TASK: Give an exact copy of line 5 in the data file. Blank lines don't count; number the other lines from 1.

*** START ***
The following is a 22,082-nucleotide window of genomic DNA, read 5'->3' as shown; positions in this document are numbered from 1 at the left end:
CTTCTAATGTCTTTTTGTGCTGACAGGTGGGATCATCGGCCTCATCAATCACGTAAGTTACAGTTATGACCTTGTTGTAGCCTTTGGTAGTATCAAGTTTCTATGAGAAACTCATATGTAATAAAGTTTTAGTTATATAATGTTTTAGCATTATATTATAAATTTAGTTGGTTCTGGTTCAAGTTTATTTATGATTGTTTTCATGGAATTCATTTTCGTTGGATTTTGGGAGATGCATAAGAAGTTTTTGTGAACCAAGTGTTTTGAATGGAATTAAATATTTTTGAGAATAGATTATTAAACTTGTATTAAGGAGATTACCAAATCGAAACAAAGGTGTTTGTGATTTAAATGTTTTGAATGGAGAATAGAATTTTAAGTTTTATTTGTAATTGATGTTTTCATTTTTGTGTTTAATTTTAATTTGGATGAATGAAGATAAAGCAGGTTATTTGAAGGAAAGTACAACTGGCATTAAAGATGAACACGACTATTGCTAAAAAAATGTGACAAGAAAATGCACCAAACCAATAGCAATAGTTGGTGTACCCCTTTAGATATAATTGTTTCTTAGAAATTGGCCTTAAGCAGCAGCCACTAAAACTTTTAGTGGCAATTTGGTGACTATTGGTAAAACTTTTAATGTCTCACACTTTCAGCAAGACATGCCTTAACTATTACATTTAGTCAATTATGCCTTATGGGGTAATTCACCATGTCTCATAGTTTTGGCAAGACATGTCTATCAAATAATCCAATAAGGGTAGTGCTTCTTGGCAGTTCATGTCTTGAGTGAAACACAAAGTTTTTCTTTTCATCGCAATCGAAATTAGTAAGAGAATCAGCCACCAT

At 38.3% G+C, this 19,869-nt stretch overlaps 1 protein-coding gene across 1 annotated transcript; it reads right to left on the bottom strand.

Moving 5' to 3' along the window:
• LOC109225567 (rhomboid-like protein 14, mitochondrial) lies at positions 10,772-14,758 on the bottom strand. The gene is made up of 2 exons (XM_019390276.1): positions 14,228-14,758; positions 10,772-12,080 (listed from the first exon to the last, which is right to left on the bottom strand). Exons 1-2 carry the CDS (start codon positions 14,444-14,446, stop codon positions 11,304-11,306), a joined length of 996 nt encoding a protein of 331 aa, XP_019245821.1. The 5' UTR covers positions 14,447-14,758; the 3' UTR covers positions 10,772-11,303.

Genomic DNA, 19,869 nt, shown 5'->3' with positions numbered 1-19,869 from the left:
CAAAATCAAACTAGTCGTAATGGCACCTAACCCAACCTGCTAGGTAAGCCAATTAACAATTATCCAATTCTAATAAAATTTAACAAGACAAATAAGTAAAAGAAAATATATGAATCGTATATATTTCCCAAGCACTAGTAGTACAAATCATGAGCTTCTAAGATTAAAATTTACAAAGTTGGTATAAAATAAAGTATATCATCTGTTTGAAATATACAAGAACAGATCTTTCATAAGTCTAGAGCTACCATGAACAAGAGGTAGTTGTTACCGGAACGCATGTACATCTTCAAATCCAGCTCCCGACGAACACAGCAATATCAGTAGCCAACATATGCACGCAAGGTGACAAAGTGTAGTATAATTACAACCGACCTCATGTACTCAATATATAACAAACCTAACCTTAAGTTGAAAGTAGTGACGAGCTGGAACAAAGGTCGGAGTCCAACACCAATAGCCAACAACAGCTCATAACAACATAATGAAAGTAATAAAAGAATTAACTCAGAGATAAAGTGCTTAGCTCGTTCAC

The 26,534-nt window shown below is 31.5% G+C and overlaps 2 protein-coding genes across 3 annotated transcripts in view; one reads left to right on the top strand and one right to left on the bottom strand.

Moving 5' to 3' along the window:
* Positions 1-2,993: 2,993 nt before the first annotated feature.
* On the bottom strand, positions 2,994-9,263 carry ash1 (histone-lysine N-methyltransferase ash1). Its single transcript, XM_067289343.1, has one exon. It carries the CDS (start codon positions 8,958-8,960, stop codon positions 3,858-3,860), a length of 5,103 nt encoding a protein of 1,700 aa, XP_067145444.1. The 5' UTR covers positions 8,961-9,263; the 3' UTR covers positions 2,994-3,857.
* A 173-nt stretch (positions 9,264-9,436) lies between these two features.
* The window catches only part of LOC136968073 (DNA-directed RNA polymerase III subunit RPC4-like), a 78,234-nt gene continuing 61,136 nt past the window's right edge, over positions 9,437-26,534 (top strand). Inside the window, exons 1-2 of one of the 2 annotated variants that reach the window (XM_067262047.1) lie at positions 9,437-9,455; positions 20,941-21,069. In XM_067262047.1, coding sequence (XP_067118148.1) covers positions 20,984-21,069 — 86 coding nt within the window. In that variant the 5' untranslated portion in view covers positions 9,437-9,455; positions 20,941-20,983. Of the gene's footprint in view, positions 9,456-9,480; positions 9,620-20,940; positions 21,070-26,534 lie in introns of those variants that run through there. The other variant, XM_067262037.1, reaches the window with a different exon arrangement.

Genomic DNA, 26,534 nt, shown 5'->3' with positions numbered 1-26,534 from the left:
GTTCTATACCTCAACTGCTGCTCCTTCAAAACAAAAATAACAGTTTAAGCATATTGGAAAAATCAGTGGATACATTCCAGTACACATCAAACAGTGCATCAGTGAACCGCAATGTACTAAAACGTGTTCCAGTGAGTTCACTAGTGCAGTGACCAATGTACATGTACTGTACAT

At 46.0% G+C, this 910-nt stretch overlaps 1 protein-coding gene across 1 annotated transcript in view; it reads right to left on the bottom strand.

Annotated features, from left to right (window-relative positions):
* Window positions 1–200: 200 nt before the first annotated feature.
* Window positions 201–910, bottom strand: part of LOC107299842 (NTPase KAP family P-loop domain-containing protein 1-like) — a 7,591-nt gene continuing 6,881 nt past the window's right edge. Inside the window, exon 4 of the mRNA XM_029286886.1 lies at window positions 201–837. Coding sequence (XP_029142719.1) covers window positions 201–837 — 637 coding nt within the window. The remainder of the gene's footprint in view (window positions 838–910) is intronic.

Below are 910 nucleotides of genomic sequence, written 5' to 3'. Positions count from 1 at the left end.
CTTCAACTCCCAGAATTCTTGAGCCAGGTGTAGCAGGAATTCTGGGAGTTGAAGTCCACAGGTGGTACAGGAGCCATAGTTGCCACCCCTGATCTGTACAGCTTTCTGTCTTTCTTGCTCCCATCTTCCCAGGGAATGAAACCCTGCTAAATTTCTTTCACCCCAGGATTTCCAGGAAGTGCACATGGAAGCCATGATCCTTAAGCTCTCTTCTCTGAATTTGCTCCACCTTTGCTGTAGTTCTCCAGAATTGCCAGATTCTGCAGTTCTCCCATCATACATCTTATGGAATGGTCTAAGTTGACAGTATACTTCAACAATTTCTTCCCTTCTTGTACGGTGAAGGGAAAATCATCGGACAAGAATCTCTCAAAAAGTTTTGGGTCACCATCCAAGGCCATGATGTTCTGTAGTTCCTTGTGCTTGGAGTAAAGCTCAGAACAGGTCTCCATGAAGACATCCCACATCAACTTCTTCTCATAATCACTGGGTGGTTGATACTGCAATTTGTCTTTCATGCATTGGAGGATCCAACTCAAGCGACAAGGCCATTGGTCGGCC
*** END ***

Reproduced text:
• LOC109225567 (rhomboid-like protein 14, mitochondrial) lies at positions 10,772-14,758 on the bottom strand. The gene is made up of 2 exons (XM_019390276.1): positions 14,228-14,758; positions 10,772-12,080 (listed from the first exon to the last, which is right to left on the bottom strand). Exons 1-2 carry the CDS (start codon positions 14,444-14,446, stop codon positions 11,304-11,306), a joined length of 996 nt encoding a protein of 331 aa, XP_019245821.1. The 5' UTR covers positions 14,447-14,758; the 3' UTR covers positions 10,772-11,303.